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Save Lives At Work: International Workers’ Memorial Day - 28 April

On 28 April, International Workers’ Memorial Day, unions around the world are focusing their demands on getting the International Labour Organization (ILO) to adopt occupational health and safety as a fundamental right at work.

The existing fundamental ILO rights, which hold governments to the highest level of accountability, are:

-* freedom of association and the effective recognition of the right to collective bargaining;

-* the elimination of forced or compulsory labour;

-* the abolition of child labour; and

-* the elimination of discrimination in respect of employment and occupation.

Sharan Burrow, ITUC General Secretary, said: “The pandemic has cruelly exposed the lack of protection for workers and indeed for the public who enter different workplaces. Evidence from around the world shows that the virus is spreading at work, not just in health and care settings but also in factories, meat works, warehouses, schools, offices, transport and other sectors.

“With 2.6 million people each year dying from work-related illness and injury even before the pandemic, the picture is now bleaker than at any time in recent history. Now is the time for governments and employers to elevate the status of occupational health and safety to the level of a fundamental right at work.”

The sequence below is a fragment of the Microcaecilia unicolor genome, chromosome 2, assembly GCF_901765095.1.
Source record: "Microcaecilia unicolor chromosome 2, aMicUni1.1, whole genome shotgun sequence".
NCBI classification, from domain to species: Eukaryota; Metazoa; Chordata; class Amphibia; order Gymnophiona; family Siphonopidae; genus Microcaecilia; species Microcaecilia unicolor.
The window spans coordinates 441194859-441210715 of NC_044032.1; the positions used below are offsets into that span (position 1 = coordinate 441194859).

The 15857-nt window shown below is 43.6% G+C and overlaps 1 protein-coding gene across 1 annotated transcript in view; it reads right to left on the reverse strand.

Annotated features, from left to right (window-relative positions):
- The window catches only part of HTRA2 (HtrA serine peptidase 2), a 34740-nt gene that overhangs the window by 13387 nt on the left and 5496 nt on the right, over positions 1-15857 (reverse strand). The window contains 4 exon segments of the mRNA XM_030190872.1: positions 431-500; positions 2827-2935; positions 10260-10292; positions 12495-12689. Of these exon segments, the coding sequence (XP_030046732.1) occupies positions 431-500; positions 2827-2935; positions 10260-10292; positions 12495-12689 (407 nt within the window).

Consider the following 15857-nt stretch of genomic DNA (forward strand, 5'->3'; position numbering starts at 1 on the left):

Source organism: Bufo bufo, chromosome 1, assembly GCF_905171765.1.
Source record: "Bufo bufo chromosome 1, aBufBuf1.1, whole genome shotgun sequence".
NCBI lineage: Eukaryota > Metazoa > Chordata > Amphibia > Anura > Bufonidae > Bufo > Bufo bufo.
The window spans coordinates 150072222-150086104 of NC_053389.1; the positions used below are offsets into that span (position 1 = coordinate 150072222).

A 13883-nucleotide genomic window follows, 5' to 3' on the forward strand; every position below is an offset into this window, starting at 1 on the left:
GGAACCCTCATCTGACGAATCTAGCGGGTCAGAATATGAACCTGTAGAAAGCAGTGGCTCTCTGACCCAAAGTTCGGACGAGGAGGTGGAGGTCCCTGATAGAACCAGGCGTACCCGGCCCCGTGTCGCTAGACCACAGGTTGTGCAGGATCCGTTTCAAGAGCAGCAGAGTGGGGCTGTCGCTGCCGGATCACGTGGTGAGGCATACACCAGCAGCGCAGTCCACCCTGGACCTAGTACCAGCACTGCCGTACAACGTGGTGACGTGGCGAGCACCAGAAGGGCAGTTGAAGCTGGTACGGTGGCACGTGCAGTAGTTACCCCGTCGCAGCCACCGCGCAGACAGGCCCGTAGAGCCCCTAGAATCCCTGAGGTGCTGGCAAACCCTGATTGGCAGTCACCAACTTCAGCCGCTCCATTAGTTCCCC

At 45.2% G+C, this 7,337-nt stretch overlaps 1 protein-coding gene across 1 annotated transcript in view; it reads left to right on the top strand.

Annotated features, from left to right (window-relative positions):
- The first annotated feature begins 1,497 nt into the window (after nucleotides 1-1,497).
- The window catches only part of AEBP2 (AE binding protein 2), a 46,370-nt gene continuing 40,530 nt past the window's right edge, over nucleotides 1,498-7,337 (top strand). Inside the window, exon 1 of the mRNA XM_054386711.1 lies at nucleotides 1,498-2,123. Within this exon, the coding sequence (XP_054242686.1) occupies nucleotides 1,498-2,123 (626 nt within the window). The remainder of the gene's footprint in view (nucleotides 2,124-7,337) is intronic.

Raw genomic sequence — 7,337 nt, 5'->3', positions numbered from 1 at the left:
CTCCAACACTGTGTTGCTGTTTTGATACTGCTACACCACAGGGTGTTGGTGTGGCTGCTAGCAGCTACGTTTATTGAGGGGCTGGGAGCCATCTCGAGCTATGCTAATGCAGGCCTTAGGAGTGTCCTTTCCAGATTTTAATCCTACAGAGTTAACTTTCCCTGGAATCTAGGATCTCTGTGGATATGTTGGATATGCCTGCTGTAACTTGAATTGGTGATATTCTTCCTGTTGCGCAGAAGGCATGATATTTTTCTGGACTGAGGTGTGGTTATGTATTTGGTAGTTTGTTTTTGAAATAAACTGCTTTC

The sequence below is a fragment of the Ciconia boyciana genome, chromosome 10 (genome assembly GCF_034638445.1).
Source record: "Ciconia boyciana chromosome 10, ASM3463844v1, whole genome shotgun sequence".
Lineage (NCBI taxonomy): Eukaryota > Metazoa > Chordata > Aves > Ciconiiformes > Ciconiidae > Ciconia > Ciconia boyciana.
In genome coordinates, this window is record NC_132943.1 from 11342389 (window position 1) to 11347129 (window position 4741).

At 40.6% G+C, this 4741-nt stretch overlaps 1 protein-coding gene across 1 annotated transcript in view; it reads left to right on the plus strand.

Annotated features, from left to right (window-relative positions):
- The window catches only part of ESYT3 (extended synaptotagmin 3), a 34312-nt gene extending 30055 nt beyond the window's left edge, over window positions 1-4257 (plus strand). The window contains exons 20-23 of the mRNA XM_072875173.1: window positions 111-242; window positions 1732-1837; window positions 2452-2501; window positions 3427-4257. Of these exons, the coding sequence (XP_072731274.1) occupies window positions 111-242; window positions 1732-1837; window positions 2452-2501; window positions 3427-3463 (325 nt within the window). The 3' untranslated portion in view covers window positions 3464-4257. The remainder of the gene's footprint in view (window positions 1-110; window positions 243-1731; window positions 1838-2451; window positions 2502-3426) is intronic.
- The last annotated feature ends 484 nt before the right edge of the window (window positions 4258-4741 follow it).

Global push

The 2019 ILO Centenary Declaration, adopted unanimously by governments, employers and unions, includes a pledge that all workers will have their safety and health protected at work. The ILO Constitution includes a similar promise, and the World Health Organization already defines health as a fundamental human right.

The trade union movement is now making a global push to lift the status of occupational health and safety to the highest level at the ILO.

As a fundamental ILO right, it will mean a greater level of accountability for governments and stronger obligations on them to ensure employer compliance.

“Every ten seconds, someone dies because of lax workplace procedures. Weak or absent workplace protection for huge numbers of workers was a disgrace before the pandemic; it has now become a fully fledged scandal. This is long overdue, and we call on all governments to meet their obligations to protect workers and members of the public who go into places where people work. This is their fundamental right,” added Sharan Burrow.

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